Fetal pain, according to Rep. Dr. Kim Schrier’s statements at a recent hearing in the House of Representatives, is “pseudoscience, total baloney.” Interestingly, though she recalled caring for extremely premature babies during her pediatric training, perhaps the congresswoman was unaware that, according to the American Academy of Pediatrics, the medical standard of care for these […]
On May 13, the United States House of Representatives passed the Pain-Capable Unborn Child Protection Act. This fact sheet explains the science of fetal pain.
*This map is current as of August 2019.
The entire paper may be viewed as a pdf here: On-Point-34_Legislative-and-Litigation-Overview-of-Five-Month-Abortion-Laws-Enacted-Before-and-After-2010_Final This paper sets out legislative and litigation information involving state laws that prohibit abortion at 20 weeks of pregnancy, roughly five months or more than halfway through pregnancy. Summary Since January 2010, twenty-one states have enacted statutes prohibiting abortion at 20 […]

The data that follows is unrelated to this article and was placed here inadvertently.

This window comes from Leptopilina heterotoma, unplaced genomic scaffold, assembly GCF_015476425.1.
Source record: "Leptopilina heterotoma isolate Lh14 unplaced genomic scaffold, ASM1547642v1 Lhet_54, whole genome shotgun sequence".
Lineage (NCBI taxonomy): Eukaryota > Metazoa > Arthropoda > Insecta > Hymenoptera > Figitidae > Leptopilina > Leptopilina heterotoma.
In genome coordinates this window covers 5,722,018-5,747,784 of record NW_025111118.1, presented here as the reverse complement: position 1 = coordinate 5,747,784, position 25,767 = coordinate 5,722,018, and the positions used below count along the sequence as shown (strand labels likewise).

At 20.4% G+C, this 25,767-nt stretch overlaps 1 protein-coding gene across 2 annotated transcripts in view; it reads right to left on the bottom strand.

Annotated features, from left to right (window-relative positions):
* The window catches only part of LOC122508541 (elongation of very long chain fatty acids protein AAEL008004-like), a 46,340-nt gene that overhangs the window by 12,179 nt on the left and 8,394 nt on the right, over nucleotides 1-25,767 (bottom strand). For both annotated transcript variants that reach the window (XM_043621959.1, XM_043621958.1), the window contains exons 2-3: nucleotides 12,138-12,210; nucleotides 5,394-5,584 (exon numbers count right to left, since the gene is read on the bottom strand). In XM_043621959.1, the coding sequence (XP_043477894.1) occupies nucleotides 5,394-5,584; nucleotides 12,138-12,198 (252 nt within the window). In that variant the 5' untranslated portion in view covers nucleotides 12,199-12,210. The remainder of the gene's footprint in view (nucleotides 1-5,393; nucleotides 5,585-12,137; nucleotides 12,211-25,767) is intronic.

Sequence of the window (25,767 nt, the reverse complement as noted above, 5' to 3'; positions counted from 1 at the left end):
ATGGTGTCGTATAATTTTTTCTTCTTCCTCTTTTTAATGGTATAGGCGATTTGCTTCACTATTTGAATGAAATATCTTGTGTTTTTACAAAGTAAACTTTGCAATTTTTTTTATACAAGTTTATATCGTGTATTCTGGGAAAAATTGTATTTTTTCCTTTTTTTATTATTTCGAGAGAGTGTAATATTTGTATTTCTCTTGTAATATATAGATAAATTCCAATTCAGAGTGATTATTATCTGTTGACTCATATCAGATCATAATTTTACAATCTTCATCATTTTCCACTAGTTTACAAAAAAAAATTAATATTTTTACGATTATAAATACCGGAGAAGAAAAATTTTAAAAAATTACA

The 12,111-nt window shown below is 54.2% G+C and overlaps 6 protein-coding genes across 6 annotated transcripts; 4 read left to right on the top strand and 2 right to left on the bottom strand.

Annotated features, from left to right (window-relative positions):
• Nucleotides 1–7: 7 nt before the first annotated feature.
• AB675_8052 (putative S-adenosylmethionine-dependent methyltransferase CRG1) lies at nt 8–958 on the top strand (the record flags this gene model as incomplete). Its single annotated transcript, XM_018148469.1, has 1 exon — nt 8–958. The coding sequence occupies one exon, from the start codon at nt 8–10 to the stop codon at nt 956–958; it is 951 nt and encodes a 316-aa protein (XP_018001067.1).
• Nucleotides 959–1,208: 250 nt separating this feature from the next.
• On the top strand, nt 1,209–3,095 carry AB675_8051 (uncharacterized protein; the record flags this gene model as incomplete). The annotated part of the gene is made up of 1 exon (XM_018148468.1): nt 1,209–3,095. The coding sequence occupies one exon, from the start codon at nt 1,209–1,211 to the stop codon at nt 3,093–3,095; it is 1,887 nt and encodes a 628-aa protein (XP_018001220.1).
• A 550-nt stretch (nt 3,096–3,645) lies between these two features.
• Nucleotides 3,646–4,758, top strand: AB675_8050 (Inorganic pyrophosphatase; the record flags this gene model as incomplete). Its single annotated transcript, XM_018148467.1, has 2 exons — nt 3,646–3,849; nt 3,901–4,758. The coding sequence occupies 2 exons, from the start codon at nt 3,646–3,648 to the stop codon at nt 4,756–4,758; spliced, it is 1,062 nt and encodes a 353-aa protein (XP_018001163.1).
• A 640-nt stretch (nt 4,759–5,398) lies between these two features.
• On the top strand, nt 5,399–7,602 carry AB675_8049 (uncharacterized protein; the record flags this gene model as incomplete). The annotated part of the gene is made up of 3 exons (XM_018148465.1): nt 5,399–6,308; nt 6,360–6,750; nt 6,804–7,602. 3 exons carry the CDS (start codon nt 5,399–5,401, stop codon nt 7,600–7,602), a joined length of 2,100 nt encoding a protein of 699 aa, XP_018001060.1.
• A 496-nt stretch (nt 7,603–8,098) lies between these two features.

The following is a compilation of public stories shared by families who were affected by a prenatal diagnosis of a lethal or non-lethal fetal anomaly or very premature birth.
The following are papers published by the Charlotte Lozier Institute in the On Point or American Reports Series on issues involving 20-week or five-month abortion laws.
This fact sheet outlines the various responses to a “poor prenatal diagnosis” for a fetal abnormality, noting especially recent medical advances well as the life-affirming option for perinatal hospice.
This map shows the states that have passed legislation limiting abortion based on the unborn child’s ability to feel pain by 20 weeks.
Kristi Burton Brown, J.D., is an attorney focusing on First Amendment and sanctity of life issues. In this interview, she discusses the legal defensibility and value of pain-capable abortion prohibitions, as well as fetal disposition and laws governing that practice.
Missouri HB 908 would prohibit abortions after the point at which unborn children are capable of feeling pain. Kristi Burton Brown, J.D., submitted the following written testimony in support of HB 908.